Structural Effects of High Hydrostatic Pressure on Human Low Density Lipoprotein Revealed by Small Angle X-ray and Neutron Scattering

Bernhard Lehofer, Maksym Golub, Karin Kornmueller, Manfred Kriechbaum, Nicolas Martinez, Heinz Amenitsch, Judith Peters, Ruth Prassl

Research output: Contribution to conferenceAbstractpeer-review


Low-density lipoprotein (LDL) is the principal cholesterol transporter in the human blood circulation. The quasi-spherical LDL particles (∼20 nm) are made up of a complex combination of various lipids and a large single amphipathic protein moiety, named apolipoprotein B-100. LDL has a hydrophobic core and an amphiphilic shell. Each particle has a specific phase transition temperature (Tm) corresponding to the melting of the core lipids from an ordered liquid crystalline to a disordered fluid phase.

The structural impact of high hydrostatic pressure (HHP) was studied with different types of LDL (native, oxidized and triglyceride rich) with SANS (PSI, Switzerland) and SAXS (Elettra, Italy). The HHP ranged from 50 to 3000 bar. Temperature points were chosen below, on and above Tm.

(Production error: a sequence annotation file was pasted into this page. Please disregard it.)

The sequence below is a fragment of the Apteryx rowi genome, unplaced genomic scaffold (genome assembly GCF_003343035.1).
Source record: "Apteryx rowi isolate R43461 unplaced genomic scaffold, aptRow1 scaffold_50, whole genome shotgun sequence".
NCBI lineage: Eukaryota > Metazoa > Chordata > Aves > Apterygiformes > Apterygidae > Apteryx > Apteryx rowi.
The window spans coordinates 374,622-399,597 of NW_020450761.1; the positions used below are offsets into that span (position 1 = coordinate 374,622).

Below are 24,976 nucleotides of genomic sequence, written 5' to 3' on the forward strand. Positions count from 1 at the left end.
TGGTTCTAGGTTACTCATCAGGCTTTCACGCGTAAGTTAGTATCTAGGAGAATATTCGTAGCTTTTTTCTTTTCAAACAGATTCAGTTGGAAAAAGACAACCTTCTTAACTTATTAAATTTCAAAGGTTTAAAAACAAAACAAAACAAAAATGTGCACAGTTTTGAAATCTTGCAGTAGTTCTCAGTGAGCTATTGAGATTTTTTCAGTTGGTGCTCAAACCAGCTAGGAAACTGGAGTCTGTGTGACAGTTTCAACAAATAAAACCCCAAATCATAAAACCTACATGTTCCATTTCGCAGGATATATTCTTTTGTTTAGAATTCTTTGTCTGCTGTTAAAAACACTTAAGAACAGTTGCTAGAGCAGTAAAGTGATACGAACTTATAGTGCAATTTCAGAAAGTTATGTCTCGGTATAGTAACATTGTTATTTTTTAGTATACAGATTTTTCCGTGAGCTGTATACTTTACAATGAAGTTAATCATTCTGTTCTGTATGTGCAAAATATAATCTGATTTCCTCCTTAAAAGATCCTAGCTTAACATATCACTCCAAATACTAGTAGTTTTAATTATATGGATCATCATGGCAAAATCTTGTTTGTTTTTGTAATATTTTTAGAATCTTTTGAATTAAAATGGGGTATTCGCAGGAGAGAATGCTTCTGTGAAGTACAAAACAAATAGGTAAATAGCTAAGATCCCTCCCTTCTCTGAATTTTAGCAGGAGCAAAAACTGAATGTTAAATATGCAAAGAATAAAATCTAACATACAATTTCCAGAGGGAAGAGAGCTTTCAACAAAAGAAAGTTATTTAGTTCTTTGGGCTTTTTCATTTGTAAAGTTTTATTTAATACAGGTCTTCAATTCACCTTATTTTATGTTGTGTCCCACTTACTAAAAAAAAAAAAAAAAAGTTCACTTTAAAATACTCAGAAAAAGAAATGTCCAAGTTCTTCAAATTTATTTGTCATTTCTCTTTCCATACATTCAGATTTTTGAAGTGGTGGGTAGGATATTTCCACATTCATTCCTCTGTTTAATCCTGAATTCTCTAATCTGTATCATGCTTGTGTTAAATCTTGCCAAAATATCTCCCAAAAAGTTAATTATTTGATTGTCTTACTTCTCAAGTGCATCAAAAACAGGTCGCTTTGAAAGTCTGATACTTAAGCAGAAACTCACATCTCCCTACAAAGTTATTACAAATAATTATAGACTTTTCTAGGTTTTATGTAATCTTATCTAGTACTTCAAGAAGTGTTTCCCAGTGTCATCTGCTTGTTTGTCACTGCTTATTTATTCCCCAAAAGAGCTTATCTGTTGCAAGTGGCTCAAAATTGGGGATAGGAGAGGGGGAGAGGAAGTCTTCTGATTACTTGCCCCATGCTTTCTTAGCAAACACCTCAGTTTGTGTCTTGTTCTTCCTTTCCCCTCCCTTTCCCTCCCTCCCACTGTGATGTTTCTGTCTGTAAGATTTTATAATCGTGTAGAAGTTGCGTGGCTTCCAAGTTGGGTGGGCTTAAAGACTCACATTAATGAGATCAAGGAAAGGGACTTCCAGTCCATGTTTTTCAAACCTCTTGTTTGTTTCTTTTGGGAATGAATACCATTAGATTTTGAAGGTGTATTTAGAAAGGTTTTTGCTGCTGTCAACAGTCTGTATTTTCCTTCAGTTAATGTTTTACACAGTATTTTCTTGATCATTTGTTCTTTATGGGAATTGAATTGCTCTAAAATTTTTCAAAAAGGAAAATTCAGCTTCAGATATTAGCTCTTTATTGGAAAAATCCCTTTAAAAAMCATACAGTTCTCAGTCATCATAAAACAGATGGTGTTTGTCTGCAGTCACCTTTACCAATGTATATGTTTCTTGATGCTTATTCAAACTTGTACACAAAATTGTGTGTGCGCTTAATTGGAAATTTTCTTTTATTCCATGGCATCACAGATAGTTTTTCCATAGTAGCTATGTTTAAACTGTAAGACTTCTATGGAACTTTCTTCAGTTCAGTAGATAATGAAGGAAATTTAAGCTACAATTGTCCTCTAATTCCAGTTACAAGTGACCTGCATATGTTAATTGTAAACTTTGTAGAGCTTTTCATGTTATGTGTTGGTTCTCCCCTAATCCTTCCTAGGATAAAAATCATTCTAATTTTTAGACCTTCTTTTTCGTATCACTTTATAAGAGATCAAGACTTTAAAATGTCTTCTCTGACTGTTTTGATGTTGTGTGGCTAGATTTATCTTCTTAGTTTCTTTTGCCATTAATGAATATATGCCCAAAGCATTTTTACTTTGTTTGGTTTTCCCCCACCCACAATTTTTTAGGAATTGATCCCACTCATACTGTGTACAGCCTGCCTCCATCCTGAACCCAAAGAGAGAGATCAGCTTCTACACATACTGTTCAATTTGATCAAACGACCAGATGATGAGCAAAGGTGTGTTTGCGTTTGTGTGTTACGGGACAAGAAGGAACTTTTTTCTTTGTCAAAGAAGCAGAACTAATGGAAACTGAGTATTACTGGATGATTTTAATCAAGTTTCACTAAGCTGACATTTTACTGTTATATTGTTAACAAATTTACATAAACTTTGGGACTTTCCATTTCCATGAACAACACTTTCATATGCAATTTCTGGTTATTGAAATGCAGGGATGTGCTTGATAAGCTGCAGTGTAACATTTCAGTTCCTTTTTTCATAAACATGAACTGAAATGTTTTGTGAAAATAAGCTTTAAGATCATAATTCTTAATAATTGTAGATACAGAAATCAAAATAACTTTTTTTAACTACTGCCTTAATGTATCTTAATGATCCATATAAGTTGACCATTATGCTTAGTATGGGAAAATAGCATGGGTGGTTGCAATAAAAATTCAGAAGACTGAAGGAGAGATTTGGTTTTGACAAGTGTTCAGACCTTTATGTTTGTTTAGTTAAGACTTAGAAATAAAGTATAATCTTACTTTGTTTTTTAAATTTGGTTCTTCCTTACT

The pair distance distribution functions p(r) of the SAS curves revealed pressure dependent changes of the particle structure seen in the low q-region (∼0.25 nm−1), also reflected by a decrease of Radii of Gyration (Rg) with increasing pressure.

Especially the p(r) functions from the SAXS data do not only show an overall particle change but also a highly pressure sensitive inner organization. A triple-peak feature indicating the lamellar lipid organization below Tm was induced by raising the pressure up to 3000 bar. These pressure sensitive lipid layers were observed by scattering intensity changes in SAXS curves at q=1.7 nm−1.

The shape alterations could be evidenced by fitting an ellipsoidal model to the SANS curves resulting in a decrease of the ellipsoidal radii under pressure. A new LDL model considering the cross-sectional electron density profile is developed and applied to the SAS data to get a more detailed insight into pressure dependent behavior.
Original languageEnglish
Number of pages1
Publication statusPublished - Feb 2016
EventBiophysical 60th Annual Meeting - Los Angeles, United States
Duration: 27 Feb 20162 Mar 2016


ConferenceBiophysical 60th Annual Meeting
Country/TerritoryUnited States
CityLos Angeles

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